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INTERNATIONAL COOPERATION IN COMBATING TRAFFICKING IN
HUMAN BEINGS AND SMUGGLING OF MIGRANTS
I. INTRODUCTION
Characterized by shrinking space and time and disappearing borders linking people’s lives more deeply and more immediately than ever before, the present era of globalization has brought about masshuman migrations. Human migrations are caused either by wars, social and political turmoil or byeconomic reasons. This event has ushered in the birth of international criminal syndicates engaged inthe lucrative trade of human smuggling and trafficking in persons. Thus, the world has experienced and continues to experience unprecedented flows of illegal migrants. People smuggling and trafficking networks have become a major part of transnationalorganized crime and more complex in their operations than ever before. They threaten the integrity ofStates’ borders, national security, national sovereignty and the rule of law. As the operations of thesyndicates engaging in lucrative trade become more systematic and complex, the need for effectivesolutions and for international cooperation in dealing with the problem has become extremely urgent. International cooperation to stem the operations of the syndicates and its effects has become necessary. Unless States cooperate and consolidate their efforts towards solving the problem anddevelop legal frameworks and implement them, transnational criminal syndicates will continue toengage in this type of activity with impunity. In this paper, I shall deal mainly with treaty-based and non-treaty based forms of international cooperation in stemming or eradicating the people smuggling and trafficking in persons problem.
Focusing mainly on possible cooperation in extradition and legal assistance in criminal matters, as wellas informal cooperation procedures which are swift and effective. II. CONSTITUTIONAL BASIS OF INTERNATIONAL COOPERATION BY THE PHILIPPINES
Adopting the generally accepted principles of international law as part of the law of the land, the Philippines adheres to the policy of cooperation in its dealings with all nations. This policy is enshrinedin the present Philippine Constitution which provides that “The Philippines renounces war as aninstrument of national policy, adopts the generally accepted principles of international law as part ofthe law of the land, and adheres to the policy of peace, equality, justice, freedom, cooperation and amitywith all nations.” Consistent with the policy of international cooperation, the Philippines has become a party to various multilateral treaties. These multilateral treaties include the ones intended to addresstransnational organized crime and to protect the vulnerable sectors of society, such as women andchildren. Thus, it signed and ratified the United Nations Convention Against Transnational OrganizedCrime and its accompanying Optional Protocol to Prevent, Suppress and Punish Trafficking in Persons.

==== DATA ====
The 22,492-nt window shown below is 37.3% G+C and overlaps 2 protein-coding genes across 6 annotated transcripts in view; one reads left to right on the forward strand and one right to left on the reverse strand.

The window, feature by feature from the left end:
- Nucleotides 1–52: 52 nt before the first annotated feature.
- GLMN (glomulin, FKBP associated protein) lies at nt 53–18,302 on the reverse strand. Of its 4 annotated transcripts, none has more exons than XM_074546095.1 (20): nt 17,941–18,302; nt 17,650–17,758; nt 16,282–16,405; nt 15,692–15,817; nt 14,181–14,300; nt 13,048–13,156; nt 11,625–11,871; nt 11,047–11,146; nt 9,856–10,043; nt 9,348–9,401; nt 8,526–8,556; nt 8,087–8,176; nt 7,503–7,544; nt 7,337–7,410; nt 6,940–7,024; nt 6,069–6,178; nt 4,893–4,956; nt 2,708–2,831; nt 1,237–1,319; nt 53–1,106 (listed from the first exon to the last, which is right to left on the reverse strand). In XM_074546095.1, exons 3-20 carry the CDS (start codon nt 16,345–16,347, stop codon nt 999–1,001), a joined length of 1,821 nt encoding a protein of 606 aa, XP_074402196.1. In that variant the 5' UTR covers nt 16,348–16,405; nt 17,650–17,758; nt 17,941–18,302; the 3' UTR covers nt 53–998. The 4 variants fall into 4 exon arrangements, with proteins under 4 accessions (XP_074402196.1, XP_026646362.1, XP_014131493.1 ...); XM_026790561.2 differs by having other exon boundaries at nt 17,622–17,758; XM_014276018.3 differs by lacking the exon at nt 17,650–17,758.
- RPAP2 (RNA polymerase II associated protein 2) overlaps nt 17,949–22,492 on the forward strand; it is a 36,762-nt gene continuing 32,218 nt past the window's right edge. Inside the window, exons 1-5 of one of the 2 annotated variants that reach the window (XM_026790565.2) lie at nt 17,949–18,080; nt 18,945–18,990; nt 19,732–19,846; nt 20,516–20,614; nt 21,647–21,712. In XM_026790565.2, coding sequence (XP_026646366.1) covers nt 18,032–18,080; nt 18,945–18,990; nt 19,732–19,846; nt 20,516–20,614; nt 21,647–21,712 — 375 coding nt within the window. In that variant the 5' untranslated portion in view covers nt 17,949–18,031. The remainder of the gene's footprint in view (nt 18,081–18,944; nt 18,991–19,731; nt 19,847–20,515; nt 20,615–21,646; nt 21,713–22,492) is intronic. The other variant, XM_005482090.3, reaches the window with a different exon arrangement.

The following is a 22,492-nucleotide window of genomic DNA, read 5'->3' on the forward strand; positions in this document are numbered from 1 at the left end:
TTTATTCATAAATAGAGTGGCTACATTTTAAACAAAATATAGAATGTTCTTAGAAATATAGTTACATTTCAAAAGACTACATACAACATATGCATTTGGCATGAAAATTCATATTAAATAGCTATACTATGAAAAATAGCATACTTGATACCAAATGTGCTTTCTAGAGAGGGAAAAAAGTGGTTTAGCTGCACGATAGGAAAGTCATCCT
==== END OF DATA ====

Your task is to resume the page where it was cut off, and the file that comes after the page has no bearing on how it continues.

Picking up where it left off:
Especially Women and Children and the Protocol Against the Smuggling of Migrants by Land, Air andSea. The Philippines is also a party to various bilateral treaties aimed at setting the legal framework or mechanism for international cooperation in preventing, suppressing and the punishment of crimes.
These legal mechanisms include extradition treaties and treaties on mutual legal assistance in criminalmatters. Extradition treaties seek the surrender of accused and convicted persons to the Requesting State.
Treaties on mutual legal assistance in criminal matters, on the other hand, provide a wider scope ofassistance that generally encompass the taking of testimony or statements of persons; providingdocuments, records, and items of evidence; serving documents; locating or identifying persons or items;transferring persons in custody for testimony or for other purposes; executing requests for searches orseizures; assisting in proceedings related to forfeiture of assets, restitution, and collection of fines; andother forms of assistance not prohibited by the laws of the Requested State. The two treatiescomplement each other.